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Using Ansible to Automate the Deployment of DigitalOcean Droplets

Ansible Automation DevOps

This guide will show you how to write an Ansible playbook that will automate the deployment of a DigitalOcean Droplet (VPS) and configure it to host a static website with NGINX.

Introduction

Ansible is a configuration management tool that makes it easy to automate the deployment and configuration of infrastructure. You can use it to spin up thousands of servers in record time.

This tutorial will demonstrate how to provision multiple DigitalOcean Droplets and configure them to host a static site using NGINX.

Before we begin

You will need a DigitalOcean* account and Ansible Version 2.9.11+ installed on your machine. The following example has was tested on a MacBook Pro with version 2.9.11 of Ansible.

Step 1: Create a DigitalOcean API Token

The first thing we need to do is create a DigitalOcean API token that we can use in our Ansible playbooks to automate the creation of new Droplets.

Login to your DigitalOcean account (if you don’t have one you can use my affiliate link* to get $100 free credit) then navigate to the API page and click Generate New Token.

DigitalOcean API Screen

Enter a name for the token, e.g Ansible then click Generate Token.

DigitalOcean New Token

You should now see the token in your list of Personal access tokens. Click Copy and store the token in a safe place.

DigitalOcean New Token

Step 2: Create Directory Structure

Create a directory on your machine to store the playbooks and inventory files inside. For this example I’ve called it ansible. Run the following commands to create the directory and files.

mkdir ansible && cd ansible
touch prod.yml
touch digitalocean.yml
touch nginx.yml

Step 3: Create Inventory File

Open the prod.yml inventory file and add the following YAML config:

web:
  hosts:
    web01.example.com:
    web02.example.com:
  vars:
    ansible_user: root
    ansible_ssh_private_key_file: ~/.ssh/id_rsa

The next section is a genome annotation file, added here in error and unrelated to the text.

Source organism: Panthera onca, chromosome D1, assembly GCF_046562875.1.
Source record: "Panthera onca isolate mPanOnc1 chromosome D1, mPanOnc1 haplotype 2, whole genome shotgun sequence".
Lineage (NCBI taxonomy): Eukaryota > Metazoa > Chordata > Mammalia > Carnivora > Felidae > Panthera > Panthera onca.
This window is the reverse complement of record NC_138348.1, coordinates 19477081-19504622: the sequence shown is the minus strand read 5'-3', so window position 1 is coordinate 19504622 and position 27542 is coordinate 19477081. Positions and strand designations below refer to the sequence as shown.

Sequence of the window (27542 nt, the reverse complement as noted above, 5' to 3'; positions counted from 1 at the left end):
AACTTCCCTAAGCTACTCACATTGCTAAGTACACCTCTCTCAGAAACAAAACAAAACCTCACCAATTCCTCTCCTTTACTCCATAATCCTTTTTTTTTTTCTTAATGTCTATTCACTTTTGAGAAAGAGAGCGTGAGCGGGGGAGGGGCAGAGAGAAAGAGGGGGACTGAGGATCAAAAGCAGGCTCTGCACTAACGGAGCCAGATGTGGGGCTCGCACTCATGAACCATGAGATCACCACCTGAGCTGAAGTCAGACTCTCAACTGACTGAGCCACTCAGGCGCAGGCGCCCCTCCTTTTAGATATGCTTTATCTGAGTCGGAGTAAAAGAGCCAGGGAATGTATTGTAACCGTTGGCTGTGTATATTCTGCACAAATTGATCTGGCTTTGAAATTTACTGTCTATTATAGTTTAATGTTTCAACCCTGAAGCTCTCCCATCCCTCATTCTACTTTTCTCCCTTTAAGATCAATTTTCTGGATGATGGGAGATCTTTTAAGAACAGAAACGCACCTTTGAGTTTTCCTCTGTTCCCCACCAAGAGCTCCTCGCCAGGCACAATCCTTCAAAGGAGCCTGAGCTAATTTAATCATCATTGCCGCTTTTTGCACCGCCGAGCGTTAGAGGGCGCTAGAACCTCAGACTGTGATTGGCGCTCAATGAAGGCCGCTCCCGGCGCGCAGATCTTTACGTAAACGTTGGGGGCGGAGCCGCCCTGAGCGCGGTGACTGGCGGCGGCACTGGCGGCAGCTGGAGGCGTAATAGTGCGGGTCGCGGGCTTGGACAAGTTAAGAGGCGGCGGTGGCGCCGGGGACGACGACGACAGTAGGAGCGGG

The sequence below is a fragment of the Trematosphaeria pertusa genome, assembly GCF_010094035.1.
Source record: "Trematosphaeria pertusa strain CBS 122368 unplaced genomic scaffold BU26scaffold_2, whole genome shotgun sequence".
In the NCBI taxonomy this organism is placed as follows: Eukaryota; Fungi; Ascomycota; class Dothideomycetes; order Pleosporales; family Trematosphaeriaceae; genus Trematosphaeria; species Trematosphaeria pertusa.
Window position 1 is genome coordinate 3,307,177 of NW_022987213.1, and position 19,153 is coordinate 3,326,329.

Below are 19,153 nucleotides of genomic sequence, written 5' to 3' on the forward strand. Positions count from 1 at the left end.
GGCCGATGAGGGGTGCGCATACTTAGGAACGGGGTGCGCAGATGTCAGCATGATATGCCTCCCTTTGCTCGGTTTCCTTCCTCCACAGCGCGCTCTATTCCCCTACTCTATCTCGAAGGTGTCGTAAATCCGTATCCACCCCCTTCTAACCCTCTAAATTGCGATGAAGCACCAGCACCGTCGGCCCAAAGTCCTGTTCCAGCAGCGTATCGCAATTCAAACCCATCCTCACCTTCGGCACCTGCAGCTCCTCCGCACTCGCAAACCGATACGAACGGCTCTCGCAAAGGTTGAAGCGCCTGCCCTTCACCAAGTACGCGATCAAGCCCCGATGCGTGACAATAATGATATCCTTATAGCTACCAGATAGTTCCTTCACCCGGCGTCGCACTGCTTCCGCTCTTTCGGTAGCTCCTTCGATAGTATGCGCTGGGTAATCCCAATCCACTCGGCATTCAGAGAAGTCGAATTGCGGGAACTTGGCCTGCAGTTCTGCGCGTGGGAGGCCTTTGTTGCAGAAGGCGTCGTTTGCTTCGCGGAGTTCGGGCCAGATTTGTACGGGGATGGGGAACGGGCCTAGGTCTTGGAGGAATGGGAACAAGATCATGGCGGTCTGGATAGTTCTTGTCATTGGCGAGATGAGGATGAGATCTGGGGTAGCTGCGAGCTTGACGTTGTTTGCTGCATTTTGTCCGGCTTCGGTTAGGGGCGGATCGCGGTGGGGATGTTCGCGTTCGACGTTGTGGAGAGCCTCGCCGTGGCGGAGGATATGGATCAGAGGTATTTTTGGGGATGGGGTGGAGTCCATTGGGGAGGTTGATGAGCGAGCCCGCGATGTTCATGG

This inventory file defines two hosts, which means two droplets will be created. It also specifies the location of the private key that will be used to connect to the Droplets. Make sure you have generated a private key on your local machine before continuing.

Step 4: Create the Playbooks

Open the digitalocean.yml file and add the following YAML config:

- hosts: localhost
  vars:
    digital_ocean_token: <your_token>
    droplet_size: s-1vcpu-1gb
    droplet_region: nyc1
    droplet_image: ubuntu-18-04-x64
  tasks:
  
  - name: "add public ssh key to digitalocean account"
    digital_ocean_sshkey:
      name: "MacBook Pro"
      oauth_token: "{{ digital_ocean_token }}"
      ssh_pub_key: "{{lookup('file', '~/.ssh/id_rsa.pub') }}"
      state: present
    register: sshkey_result

  - name: create a new droplet assigning the key
    digital_ocean_droplet:
      name: "{{ item }}"
      oauth_token: "{{ digital_ocean_token }}"
      size: "{{ droplet_size }}"
      region: "{{ droplet_region }}"
      image: "{{ droplet_image }}"
      wait_timeout: 600
      unique_name: yes
      ssh_keys: ["{{ sshkey_result.data.ssh_key.id }}"]      
      state: present
    with_inventory_hostnames:
      - web
    register: droplet_result

  - name: save ip and hostname to local hosts file /etc/hosts
    become: yes
    lineinfile:
      path: /etc/hosts
      regexp: '.*{{ item.data.droplet.name }}$'
      line: "{{ item.data.ip_address }}  {{ item.data.droplet.name }}"
    with_items: "{{ droplet_result.results }}"

You will need to replace the <your_token> value that is assigned to the digital_ocean_token variable with your DigitalOcean token.

There are three tasks in the playbook above. The first task will add the public key of your SSH key located in ~/.ssh to your DigitalOcean account. The ID of the key will be stored in sshkey_result and used in the next task to assign it to the created Droplet.

The last task will store the hostnames and IP addresses of the Droplets in your local hosts file. Note: in a production environment, you will likely want to replace this task for a task that adds the IP addresses to your DNS servers.

nginx.yml

Open the nginx.yml file and add the following YAML config:

- hosts: web
  become: true
  tasks:
  
  - name: "apt-get update"
    apt:
      update_cache: yes
      cache_valid_time: 3600

  - name: "install nginx"
    apt:
      name: ['nginx', 'ssl-cert']
      state: latest

Step 5: Run Playbooks

With the playbooks created, it’s time to test them out. Run the following command to create the droplets.

ansible-playbook -i prod.yml digitalocean.yml --ask-become-pass

Once the playbook above has finished, the hosts should be created and the IP addresses saved in your local hosts file (/etc/hosts). Now we can run the nginx.yml playbook to install NGINX on the Droplets by running the command below:

ansible-playbook -i prod.yml nginx.yml --ssh-common-args='-o StrictHostKeyChecking=no'

Test

If all went to plan, you should now see the NGINX welcome page when entering the hostnames into a browser as you can see from the screen shot below.

DigitalOcean NGINX Installed

Conclusion

And that’s it, we now have two Droplets with NGINX installed and they were deployed by simply running a couple of commands.

Ansible is cool :)

Written by: Tony Mackay

* GraspingTech participates in various affiliate marketing programs, which means we may earn a small commission at no additional cost to you, should you click on a link to a product and make a purchase.